All this knitting has unfortunately caught up with me so to give my wrist flexors time to recover I'm taking a break from knitting and starting on my #2018makenine sewing projects. (Aside from a couple home decor items, I haven't sewn in the last few years so this is really exciting for me. Although, I'm not sure if the more exciting part is the fact that I now have a room in which I can actually do some sewing and not have to pack everything away at the end of the day so that we have somewhere to eat and can sit down without fear of getting stuck by errant pins.) I happened across the Make Nine challenge for the first time just last month and I really loved the idea partly because it was like a year-long Summer of Basics** challenge and partly because following the #2018makenine tag on IG has provided a nice dose of sewing inspiration. I've been out of the sewing game for so long that I'm pretty unfamiliar with what's been happening in terms of the range of independent pattern publishers and fabric sources available online. Seeing what people are choosing for their Make Nine gives me a nice little snapshot of what's going on and I really enjoy seeing people tackling their projects with such enthusiasm and confidence. I tend to hesitate for way too long before starting (or not starting at all) because I'm afraid of screwing something up or ending up with something that doesn't blow my mind away. But disappointments will happen and it's just a part of making. If I have any New Year's resolutions (besides the requisite commitment to stashdown and to start exercising regularly), it's to ignore the what-if-I'm-not-good-enough-fears that stop me from attempting things and just START already.
But, I'm a fan of baby steps. My #2018makenine is pretty tame. I have all the materials and patterns for nine projects that I'm totally stoked about making so I don't have to spend any time (or money) on acquiring stuff. (Truly, I have all the materials and patterns for much more than this, but I think nine projects in a 12-month is plenty ambitious for me). The projects I've chosen are not super-complicated, they are all things I really want in my wardrobe, and a few of them are already cast on or cut out. (WIPs are fair game too, right?) This means I've got way more projects in active rotation*** than I've ever had before.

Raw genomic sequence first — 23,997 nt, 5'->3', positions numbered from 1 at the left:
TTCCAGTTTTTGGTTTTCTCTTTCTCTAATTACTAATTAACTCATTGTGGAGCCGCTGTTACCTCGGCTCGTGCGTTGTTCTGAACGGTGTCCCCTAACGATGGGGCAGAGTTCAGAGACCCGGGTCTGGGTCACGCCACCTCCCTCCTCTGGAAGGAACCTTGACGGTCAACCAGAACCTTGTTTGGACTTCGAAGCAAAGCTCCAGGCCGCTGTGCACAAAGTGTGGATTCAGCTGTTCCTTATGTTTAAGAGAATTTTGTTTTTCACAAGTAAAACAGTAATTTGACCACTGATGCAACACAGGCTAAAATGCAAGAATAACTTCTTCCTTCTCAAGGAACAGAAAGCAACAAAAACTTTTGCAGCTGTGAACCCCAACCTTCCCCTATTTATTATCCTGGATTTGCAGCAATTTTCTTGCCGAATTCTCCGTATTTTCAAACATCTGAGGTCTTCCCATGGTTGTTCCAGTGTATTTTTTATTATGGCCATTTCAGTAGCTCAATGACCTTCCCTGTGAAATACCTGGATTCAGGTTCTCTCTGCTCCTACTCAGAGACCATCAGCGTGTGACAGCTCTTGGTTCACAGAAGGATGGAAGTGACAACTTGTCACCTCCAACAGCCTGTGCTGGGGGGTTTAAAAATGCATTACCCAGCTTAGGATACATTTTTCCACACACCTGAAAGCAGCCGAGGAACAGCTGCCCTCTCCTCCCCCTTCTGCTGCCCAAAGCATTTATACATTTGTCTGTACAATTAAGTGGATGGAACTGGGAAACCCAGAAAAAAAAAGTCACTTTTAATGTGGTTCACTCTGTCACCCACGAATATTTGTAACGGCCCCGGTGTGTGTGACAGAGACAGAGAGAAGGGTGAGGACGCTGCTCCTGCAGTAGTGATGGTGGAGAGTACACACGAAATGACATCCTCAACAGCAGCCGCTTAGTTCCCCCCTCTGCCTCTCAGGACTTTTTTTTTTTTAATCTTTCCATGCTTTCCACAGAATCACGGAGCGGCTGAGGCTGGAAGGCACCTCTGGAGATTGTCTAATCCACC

It never occurred to me before this year that having several projects going at once might actually be more efficient if you are someone who is easily distracted when something about a task becomes frustrating or boring. You just switch gears and pick up something else that's also on the go. Something's getting done and it doesn't involve Train of Thought or mindless surfing. (I used to think that if I didn't start working on an entirely different project, I still had every intention of tackling the project at hand and toiling through the difficult stages--so I would do something noncommittal, like play a game on my phone or surf, but it would be weeks before I came back to it because life only offers you so many hours to spend on a hobby.) Which is why I'm experimenting with starting multiple projects without finishing something first. I can't deny that this feels a bit like skipping dinner and raiding the dessert table. Which is to say, I'm really enjoying this strategy at the moment but I fear there may be consequences.
*My first two pairs of socks were knit with Striped Turtle Toes by Turtlepurl Yarns, an independent Canadian dyer based in New Brunswick. The first colourway is "Beekeeper" which I purchased at The Knit Cafe and the second is "Comic Strip" which I found at Eweknit (both are fantastic shops in Toronto, but if you are not in Toronto, Turtlepurl's Etsy shop is well stocked). I think I may have given this whole sock knitting thing a whirl because I enjoyed these self-striping colourways so much and I needed an excuse to buy them. Not exactly in keeping with my stashdown goals, I know, but my guilt is somewhat assuaged by the fact that I knit two pairs of pretty fun socks as a result.
**My Summer of Basics wasn't exactly a success or a failure but it did get me to narrow down the infinite list of possible projects and I actually started (and completed!) a couple of projects. A real triumph for a perpetual procrastinator.
***This is not to suggest that I never had a huge pile of WIPs languishing in a corner. However, if I ever put aside a project to start something new, I had pretty much sentenced it to permanent exile. If it didn't get frogged or chucked, it's still sitting in a box somewhere. (Sorry, Mom. I really do mean to come by and deal with those.)